South Carolina Picture Project
South Carolina Picture Project

George and Pink’s — Edisto Island, South Carolina

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George and Pink’s

A hand-painted sign off South Carolina Highway 174 stands out among the other sites along the scenic route, including the Presbyterian Church on Edisto, Trinity Episcopal Church, and the old Bailey’s Store. The bright pink lettering points the way down Edingsville Beach Road, a dirt lane named for the nineteenth-century planters’ resort that eroded over time with the help of several hurricanes. Not too far down the dirt road a nearly identical hand-painted sign stands in front of a rustic plywood building, letting people know that they have reached their destination: George and Pink’s.

George And Pink Sign

Brandon Coffey of Charleston, 2016 © Do Not Use Without Written Consent

The name George and Pink refers to Edisto farmer George Brown and his daughter, Pink, pictured below. The Browns have been operating a farm on the island, known for its ability to grow delectable, prolific produce, for 50 years. While the family business bears the name of father and daughter, today Pink’s brother, Robert, is the family’s primary farmer. Once a roadside market where produce was sold in baskets, today a simple enclosure with an easy-maintenance dirt floor houses bins of mouth-watering island treasures.

Pink Brown

Brandon Coffey of Charleston, 2016 © Do Not Use Without Written Consent

Twenty-five acres of fertile Edisto soil comprise the Browns’ farm, which abounds with seasonal fruits and vegetables all year round. Harvests range from pumpkins and winter squashes in the cold months to watermelon, cantaloupe, peaches, and famous Edisto tomatoes in the summer. Worth the short drive down the rural road, stock up for a trip to Edisto Beach with authentic island fare or take some on the way home as an edible Edisto souvenir.

George And Pink Produce

Brandon Coffey of Charleston, 2016 © Do Not Use Without Written Consent

More Pictures of George and Pink’s

George And Pink

Brandon Coffey of Charleston, 2016 © Do Not Use Without Written Consent

Geoge And Pink Signs

Brandon Coffey of Charleston, 2016 © Do Not Use Without Written Consent

George And Pink Signs

Brandon Coffey of Charleston, 2016 © Do Not Use Without Written Consent

George And Pink Tomatoes

Brandon Coffey of Charleston, 2016 © Do Not Use Without Written Consent

George And Pink Vegetables

Brandon Coffey of Charleston, 2016 © Do Not Use Without Written Consent

Reflections on George and Pink’s

Contributor Brandon Coffey, who took the wonderful images above, shares this poetic description of George and Pink’s: “When turning off of Highway 174 onto Eddingsville Beach Road on Edisto Island you are immediately transported to another time. Wiry oak trees stretch across the road forming a tunnel of shade and serenity. Progressing down this ancient sandy path you come across this quaint and picturesque produce stand, known as George & Pink. Outside is a modest structure dotted with handmade signs noting some of the treasures you can expect to find inside. Inside you are greeted with a warm smile, the whirring of fans scattered about and swept dirt floors with items stocked in every direction. Birdhouses, flowers, pies of all sorts; blackberry, apple, sweet potato, tomato. Squash, heirloom tomatoes, potatoes, cantaloupe, watermelon, boiled peanuts, ice cream and Blenheim ginger ale are just a small portion of the products offered. Locals and tourists alike come to George & Pink for the atmosphere, friendly service and great prices on local products. When visiting Edisto Island do not pass up the opportunity to make a detour and visit this family-run business that has been in operation for over 40 years – you won’t regret it. If you appreciate buying locally, tradition and genuine nostalgia then this place is for you. This is a place for getting back to simpler ways – no credit cards at this place; they’re old school – cash or check only.”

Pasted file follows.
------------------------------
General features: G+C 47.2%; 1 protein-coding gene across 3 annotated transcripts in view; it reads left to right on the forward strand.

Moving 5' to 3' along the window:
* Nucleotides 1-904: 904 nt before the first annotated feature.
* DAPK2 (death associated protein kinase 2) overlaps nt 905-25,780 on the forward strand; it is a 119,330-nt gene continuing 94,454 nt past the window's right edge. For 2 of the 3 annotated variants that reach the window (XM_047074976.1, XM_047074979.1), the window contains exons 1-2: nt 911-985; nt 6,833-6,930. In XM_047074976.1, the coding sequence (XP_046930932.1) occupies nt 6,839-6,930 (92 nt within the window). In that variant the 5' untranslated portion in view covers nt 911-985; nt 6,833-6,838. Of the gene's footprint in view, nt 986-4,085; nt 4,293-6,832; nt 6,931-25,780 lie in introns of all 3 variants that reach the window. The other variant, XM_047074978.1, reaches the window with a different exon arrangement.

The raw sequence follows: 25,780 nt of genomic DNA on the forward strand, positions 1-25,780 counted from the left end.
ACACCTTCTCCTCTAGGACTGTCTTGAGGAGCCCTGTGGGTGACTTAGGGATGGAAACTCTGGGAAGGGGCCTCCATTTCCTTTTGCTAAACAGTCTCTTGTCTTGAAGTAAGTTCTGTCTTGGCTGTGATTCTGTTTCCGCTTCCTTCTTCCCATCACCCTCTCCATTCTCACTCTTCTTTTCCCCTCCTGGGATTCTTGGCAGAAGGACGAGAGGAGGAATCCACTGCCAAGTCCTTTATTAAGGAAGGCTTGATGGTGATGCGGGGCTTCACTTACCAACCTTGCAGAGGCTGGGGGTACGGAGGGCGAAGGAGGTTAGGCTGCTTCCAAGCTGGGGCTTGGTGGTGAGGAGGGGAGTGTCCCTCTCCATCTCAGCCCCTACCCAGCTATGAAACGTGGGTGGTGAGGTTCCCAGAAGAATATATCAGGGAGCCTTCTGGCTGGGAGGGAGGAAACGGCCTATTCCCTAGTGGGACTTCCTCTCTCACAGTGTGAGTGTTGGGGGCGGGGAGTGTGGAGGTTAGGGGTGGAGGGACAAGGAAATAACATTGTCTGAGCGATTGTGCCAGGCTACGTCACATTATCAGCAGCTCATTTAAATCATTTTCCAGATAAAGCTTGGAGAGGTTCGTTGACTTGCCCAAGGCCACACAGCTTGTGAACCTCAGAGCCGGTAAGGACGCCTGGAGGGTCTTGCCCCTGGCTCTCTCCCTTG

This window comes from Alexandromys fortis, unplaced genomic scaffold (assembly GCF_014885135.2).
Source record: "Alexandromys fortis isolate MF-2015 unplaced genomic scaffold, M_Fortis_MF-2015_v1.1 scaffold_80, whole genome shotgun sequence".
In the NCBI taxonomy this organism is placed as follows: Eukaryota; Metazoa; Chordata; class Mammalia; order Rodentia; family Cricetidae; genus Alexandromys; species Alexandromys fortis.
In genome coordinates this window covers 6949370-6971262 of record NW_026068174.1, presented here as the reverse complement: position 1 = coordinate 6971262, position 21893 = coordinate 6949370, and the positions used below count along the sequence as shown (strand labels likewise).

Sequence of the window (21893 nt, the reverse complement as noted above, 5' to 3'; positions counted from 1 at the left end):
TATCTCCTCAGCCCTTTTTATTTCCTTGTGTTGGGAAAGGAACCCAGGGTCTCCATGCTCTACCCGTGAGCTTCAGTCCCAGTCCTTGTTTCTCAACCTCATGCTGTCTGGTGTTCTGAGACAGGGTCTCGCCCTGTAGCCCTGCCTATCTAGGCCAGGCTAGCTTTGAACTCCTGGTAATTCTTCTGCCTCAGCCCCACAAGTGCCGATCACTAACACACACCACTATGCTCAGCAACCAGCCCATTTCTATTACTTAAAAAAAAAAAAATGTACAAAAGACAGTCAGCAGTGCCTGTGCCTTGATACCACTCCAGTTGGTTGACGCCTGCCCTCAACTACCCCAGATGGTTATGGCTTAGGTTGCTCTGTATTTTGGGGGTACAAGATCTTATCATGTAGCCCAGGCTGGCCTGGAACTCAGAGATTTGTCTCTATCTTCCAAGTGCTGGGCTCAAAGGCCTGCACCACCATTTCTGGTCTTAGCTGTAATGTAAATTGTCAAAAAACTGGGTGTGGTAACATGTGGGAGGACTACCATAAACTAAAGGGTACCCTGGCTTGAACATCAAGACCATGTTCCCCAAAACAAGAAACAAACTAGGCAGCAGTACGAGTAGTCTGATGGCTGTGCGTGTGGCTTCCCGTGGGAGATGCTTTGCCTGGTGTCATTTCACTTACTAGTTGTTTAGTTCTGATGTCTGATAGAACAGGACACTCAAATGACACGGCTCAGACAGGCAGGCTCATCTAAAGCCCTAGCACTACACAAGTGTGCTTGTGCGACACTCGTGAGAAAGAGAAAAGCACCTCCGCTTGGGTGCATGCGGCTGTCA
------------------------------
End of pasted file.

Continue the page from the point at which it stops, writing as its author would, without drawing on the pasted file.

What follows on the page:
George and Pink’s Info

Address: 7971 Edingsville Beach Road, Edisto Island, SC 29438
GPS Coordinates: 32.541441,-80.276234

George and Pink’s Map

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4 Comments about George and Pink’s

Denise says:
January 29th, 2018 at 10:21 am

Interesting, but the descriptions do not sound like Edisto.

SCIWAY says:
January 23rd, 2018 at 1:18 pm

Trying to place these areas historically and am having some questions. Are you positive this was Edisto Island?

Kendall Newman says:
January 21st, 2018 at 7:45 pm

My husband and I jeeped (old no ac) to Edisto going over the narrow causeway, I looked left across the water. We saw a lot of boats anchored, a wharf, pier, a lot of white buildings looking like a little hamlet/village. As soon as we got to Edisto on the right was a real estate office. Went in asked about white buildings drawing a blank then mentioned the boats. Realism dawned. Boats were confiscated, drug boats, ready to be auctioned out from an abandoned oyster processing plant. People were buying old churches, abandoned field artillery buildings (Sullivan’s Island). I said to Charlie let’s buy it and live there. Drove around the Island and had a meal at the still viable restaurant at the Inn on the ocean side. Inn closed but still standing. Mobile homes along canals. World caught up with us. Back in 2010 zilch, no oyster plant, elegance prevailed. No Inn, no restaurant. Haven’t found any history about the oyster plant.

Mary says:
December 6th, 2016 at 4:16 pm

Going to Edisto for many years. I used to go with my parents as a small child when Pink and George rode in their truck on the front beach. Whenever I go to Edisto always stop and see Pink.


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